Extracellular Vesicles-mediated recombinant IL-10 protects against ascending infection-associated preterm birth by reducing fetal inflammatory response

Ananth Kumar Kammala, Angela Mosebarger, Enkhtuya Radnaa, Emma Rowlinson, Natasha Vora, Stephen J. Fortunato, Surendra Sharma, Melody Safarzadeh, Ramkumar Menon

Research output: Contribution to journalArticlepeer-review

3 Scopus citations


Background: Fetal inflammatory response mediated by the influx of immune cells and activation of pro-inflammatory transcription factor NF-κB in feto-maternal uterine tissues is the major determinant of infection-associated preterm birth (PTB, live births < 37 weeks of gestation). Objective: To reduce the incidence of PTB by minimizing inflammation, extracellular vesicles (EVs) were electroporetically engineered to contain anti-inflammatory cytokine interleukin (IL)-10 (eIL-10), and their efficacy was tested in an ascending model of infection (vaginal administration of E. coli) induced PTB in mouse models. Study design: EVs (size: 30-170 nm) derived from HEK293T cells were electroporated with recombinant IL-10 at 500 volts and 125 Ω, and 6 pulses to generate eIL-10. eIL-10 structural characters (electron microscopy, nanoparticle tracking analysis, ExoView [size and cargo content] and functional properties (co-treatment of macrophage cells with LPS and eIL-10) were assessed. To test efficacy, CD1 mice were vaginally inoculated with E. coli (1010CFU) and subsequently treated with either PBS, eIL-10 (500ng) or Gentamicin (10mg/kg) or a combination of eIL-10+gentamicin. Fetal inflammatory response in maternal and fetal tissues after the infection or treatment were conducted by suspension Cytometer Time of Flight (CyTOF) using a transgenic mouse model that express red fluorescent TdTomato (mT+) in fetal cells. Results: Engineered EVs were structurally and functionally stable and showed reduced proinflammatory cytokine production from LPS challenged macrophage cells in vitro. Maternal administration of eIL-10 (10 µg/kg body weight) crossed feto-maternal barriers to delay E. coli-induced PTB to deliver live pups at term. Delay in PTB was associated with reduced feto-maternal uterine inflammation (immune cell infiltration and histologic chorioamnionitis, NF-κB activation, and proinflammatory cytokine production). Conclusions: eIL-10 administration was safe, stable, specific, delayed PTB by over 72 hrs and delivered live pups. The delivery of drugs using EVs overcomes the limitations of in-utero fetal interventions. Protecting IL-10 in EVs eliminates the need for the amniotic administration of recombinant IL-10 for its efficacy.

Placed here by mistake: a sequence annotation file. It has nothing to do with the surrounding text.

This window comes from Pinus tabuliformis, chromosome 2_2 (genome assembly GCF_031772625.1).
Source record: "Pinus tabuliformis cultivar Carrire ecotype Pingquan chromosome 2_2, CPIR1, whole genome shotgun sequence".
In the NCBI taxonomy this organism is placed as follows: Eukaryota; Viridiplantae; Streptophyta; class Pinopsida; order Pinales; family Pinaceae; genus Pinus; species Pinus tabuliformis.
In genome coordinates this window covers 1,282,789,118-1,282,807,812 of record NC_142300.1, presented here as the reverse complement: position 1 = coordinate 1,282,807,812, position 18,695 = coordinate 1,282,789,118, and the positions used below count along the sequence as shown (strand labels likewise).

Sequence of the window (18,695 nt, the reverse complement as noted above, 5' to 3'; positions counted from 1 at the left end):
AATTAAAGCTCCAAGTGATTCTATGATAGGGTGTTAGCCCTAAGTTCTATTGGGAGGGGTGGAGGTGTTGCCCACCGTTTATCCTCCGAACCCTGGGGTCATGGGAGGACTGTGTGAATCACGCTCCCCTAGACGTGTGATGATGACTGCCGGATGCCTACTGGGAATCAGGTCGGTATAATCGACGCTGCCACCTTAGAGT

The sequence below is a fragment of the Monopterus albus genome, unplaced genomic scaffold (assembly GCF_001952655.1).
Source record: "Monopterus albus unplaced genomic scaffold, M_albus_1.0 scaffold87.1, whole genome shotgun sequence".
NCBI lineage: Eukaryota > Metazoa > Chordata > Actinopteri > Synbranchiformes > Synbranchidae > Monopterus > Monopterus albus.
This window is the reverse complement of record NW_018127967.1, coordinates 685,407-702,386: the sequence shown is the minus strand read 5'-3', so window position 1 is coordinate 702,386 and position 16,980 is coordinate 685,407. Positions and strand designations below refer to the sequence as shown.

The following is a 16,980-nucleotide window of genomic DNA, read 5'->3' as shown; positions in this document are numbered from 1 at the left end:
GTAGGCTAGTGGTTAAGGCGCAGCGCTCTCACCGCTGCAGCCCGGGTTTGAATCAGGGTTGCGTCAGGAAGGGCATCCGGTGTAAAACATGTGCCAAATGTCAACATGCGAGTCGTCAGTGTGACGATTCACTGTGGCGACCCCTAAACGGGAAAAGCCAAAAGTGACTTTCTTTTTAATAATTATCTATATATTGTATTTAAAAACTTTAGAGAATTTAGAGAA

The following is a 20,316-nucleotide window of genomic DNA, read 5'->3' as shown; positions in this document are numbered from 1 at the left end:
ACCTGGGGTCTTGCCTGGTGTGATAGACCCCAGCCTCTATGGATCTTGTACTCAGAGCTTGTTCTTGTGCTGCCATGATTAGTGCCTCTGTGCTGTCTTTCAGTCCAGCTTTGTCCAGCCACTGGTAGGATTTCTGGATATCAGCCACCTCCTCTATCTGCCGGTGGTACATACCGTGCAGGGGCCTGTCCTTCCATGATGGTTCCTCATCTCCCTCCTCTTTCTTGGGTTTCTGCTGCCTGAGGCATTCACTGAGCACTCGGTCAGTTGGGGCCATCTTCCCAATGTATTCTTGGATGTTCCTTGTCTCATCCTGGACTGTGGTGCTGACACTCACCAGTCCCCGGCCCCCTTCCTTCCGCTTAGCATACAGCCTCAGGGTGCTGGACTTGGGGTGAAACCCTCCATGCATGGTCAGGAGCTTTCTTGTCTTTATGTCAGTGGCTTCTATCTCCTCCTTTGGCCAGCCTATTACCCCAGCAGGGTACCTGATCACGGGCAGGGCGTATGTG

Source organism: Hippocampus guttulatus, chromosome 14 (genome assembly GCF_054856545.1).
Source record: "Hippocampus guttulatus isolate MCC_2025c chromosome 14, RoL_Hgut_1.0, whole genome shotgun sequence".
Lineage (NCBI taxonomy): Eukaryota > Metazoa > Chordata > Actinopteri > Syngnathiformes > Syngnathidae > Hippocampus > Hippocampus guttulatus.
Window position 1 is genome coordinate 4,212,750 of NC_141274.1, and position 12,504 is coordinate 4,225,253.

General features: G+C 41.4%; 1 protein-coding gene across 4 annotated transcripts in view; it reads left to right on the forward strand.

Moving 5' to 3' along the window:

Original languageEnglish (US)
Article number1196453
Pages (from-to)1196453
JournalFrontiers in immunology
StatePublished - Aug 3 2023


  • anti-inflammatory
  • antibiotics
  • ascending infection
  • extracellular vesicles
  • fetal membranes
  • pregnancy

ASJC Scopus subject areas

  • Immunology and Allergy
  • Immunology


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